F-class refers to long range "slow fire" (only 1 round at a time) target shooting (out to 1000 yards) all shot prone.Bow-man covered MOA...1.047" inches for 100 yards, 3.141" at 300, 10.47" at 1000 yards, etc....
 

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For my 300 ultra mag / 30-06 & 22-250 I won't stop tweaking until each of them are MOA or better. I have all 3 of them sighted in at 2 inches above the bullseye at 100yards. Often enough my deer are shot 250 - 300 yard range and with this setup I know I can make this shot time and time again and if I need to stretch it out even further I know exactly where each mil-dot on my ultra mag is hitting at 100yards and I run this data on my ballistic program and as an example if my 2nd mildot on the bottom post is 6 inches high at 100 yards I know its pretty much dead center at 350yards. I actually keep a small piece of paper taped to my stock with this info out to 600 yards based of my 180gr hand loads for my ultra mag.
Then just a quick glace in the field I know which mildot I need to use on the bottom post.

This may sound complicated but really its not. Just need to do a bit of prep work and your good to go. Wind is the major factor when dealing with longer shots.
 

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What do you consider a good grouping for the distance and style of shooting your doing, BR, TR, etc.
it depends on the rifle for me. My 308 will routinely do 0.5-0.6 inch (5 shot groups)off the bench with bags with its best "accuracy loads" but for hunting loads I generally push the velocity a little more and am happy with anything an inch or a little better (3 shots).

For my 7600 carbine, I am fortunate that this little rifle shoots everything around 1 inch (3 shots) at 100 meters, even with some factory loads. I have a couple of handloads that are pushing max and am getting good velocity and MOA accuracy (3 shots) so I don't worry to much about it. I generally use this rifle in thick cover but I know it can carry the mail for long shots if it has too.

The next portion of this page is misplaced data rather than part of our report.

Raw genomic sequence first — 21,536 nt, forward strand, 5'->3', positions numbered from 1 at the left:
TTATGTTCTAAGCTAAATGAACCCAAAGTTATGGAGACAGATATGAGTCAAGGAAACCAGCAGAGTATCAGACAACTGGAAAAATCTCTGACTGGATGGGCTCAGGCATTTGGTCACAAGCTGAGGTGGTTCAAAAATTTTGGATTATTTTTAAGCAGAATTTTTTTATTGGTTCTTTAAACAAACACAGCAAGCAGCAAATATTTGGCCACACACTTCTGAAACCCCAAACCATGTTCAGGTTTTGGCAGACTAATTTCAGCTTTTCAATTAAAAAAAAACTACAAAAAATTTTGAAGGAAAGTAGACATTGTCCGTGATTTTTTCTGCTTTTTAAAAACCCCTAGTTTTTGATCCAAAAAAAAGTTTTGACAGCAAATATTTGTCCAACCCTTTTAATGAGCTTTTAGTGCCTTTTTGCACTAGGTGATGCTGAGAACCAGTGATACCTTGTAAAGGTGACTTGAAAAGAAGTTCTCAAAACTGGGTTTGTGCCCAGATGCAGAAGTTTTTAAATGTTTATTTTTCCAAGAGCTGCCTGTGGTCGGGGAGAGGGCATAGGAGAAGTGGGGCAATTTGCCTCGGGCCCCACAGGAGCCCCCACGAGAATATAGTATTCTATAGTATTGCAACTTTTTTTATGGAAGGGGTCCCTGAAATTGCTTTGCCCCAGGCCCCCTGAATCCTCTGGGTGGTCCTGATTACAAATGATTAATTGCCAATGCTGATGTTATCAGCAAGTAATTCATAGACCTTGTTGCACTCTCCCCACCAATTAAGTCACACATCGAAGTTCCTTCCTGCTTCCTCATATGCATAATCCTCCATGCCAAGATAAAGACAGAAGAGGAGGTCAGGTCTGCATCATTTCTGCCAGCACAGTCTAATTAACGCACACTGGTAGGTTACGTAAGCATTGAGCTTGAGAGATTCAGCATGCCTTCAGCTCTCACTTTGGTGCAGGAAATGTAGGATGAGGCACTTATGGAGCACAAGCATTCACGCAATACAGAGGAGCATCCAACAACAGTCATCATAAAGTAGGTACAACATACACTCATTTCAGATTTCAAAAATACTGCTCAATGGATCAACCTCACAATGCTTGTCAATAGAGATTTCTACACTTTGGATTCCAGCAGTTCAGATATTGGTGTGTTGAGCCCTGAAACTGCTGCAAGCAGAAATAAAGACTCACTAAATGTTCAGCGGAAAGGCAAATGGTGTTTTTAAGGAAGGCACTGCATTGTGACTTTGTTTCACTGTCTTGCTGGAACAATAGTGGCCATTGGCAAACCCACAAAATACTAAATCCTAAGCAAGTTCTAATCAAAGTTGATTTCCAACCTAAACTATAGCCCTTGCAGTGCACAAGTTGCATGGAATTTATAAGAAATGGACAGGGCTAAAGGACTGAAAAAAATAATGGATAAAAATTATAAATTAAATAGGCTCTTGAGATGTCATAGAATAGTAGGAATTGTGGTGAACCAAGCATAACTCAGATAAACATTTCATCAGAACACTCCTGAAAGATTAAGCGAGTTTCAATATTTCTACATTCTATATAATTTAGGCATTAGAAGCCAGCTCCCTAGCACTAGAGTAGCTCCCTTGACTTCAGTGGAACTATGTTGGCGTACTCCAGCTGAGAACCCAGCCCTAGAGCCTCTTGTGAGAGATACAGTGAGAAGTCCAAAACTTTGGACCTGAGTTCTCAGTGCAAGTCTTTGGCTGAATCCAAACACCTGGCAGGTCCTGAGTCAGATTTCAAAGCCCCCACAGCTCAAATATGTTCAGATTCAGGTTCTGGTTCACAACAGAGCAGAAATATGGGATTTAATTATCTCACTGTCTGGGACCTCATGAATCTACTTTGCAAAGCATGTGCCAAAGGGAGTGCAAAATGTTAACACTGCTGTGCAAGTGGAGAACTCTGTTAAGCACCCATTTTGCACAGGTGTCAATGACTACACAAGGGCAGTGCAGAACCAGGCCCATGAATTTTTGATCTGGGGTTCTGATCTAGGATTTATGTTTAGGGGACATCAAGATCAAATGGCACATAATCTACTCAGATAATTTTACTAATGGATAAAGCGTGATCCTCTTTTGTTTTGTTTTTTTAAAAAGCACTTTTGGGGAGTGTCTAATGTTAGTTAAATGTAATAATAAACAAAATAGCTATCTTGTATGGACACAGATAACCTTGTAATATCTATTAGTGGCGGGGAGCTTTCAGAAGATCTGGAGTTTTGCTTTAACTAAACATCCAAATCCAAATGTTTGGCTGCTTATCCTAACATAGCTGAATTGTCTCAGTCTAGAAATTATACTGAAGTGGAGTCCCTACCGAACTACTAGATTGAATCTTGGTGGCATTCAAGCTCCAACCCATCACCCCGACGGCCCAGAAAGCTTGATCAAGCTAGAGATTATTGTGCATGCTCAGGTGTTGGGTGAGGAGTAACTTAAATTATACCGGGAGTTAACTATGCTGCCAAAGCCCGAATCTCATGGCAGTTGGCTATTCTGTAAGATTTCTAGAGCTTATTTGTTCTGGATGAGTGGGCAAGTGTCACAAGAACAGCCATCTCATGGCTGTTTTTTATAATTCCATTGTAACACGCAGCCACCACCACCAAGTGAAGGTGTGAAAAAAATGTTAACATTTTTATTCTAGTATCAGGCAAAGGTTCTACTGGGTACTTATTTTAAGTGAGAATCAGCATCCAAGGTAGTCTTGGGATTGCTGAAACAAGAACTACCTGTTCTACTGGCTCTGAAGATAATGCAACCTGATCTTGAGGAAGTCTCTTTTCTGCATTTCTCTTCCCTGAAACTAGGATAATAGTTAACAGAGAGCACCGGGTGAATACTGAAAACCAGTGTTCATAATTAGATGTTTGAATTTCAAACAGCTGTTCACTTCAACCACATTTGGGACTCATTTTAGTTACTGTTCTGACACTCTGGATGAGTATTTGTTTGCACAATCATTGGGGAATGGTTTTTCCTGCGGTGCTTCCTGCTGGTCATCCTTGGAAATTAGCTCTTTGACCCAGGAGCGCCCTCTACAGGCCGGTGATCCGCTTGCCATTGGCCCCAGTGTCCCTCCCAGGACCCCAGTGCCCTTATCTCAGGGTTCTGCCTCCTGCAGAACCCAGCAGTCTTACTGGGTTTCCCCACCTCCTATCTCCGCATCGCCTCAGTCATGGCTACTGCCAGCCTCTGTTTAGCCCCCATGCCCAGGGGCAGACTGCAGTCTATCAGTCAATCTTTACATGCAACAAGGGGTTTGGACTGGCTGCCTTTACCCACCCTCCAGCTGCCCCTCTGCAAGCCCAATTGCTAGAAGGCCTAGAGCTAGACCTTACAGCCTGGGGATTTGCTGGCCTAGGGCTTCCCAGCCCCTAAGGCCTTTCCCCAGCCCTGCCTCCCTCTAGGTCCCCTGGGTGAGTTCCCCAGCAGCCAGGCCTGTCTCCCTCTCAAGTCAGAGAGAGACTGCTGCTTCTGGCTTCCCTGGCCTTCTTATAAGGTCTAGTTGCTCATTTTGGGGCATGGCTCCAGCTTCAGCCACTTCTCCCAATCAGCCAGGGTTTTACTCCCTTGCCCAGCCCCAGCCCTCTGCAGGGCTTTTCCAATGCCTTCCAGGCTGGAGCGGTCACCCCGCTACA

I have a 22 250 with a 1/14 twist tube that I run 60-64 bullets in (partitions and 64 grain Win power points) and for 5 shots this gun will do about 1.25 inch and about 1 inch or slightly better with 3 shots. This gun is definitely capable of better groups with some of the 50-55 grain loads but I load tough bullets designed for penetration and accept that compromise.

For me, the most important thing is that the first shot out of cold barrel goes where it is supposed to everytime. On all of my rifles I am fortunate that the first shot of the day always lands and groups with the first group of the day, ie. I had a model 7 once in 308 that would always thow the first shot about 2 inch high than the next two shots. free floating the barrel and glass bedding fixed that.

For long range practice (for me long range is 300-400 yards) usually prone, off of my backpack I shoot each gun with its hunting loads at those ranges and know exactly what the drop is at 300, 325, 350, 375 and 400 yards though I have never had a shot at game over 270 yards. Somebody said that wind is a big factor as the range gets long and I agree 100 %. Wind doping is a science and skill in itself.

The other thing is to use the bench to get sighted in, develop loads, and practice trigger control. Then do the rest of your shooting from field positions. That has helped me immensely. I shot about 1000 rounds the past two summers and I would say less than 300 of those were off the bench. the rest were hunting positions, standing, prone, etc.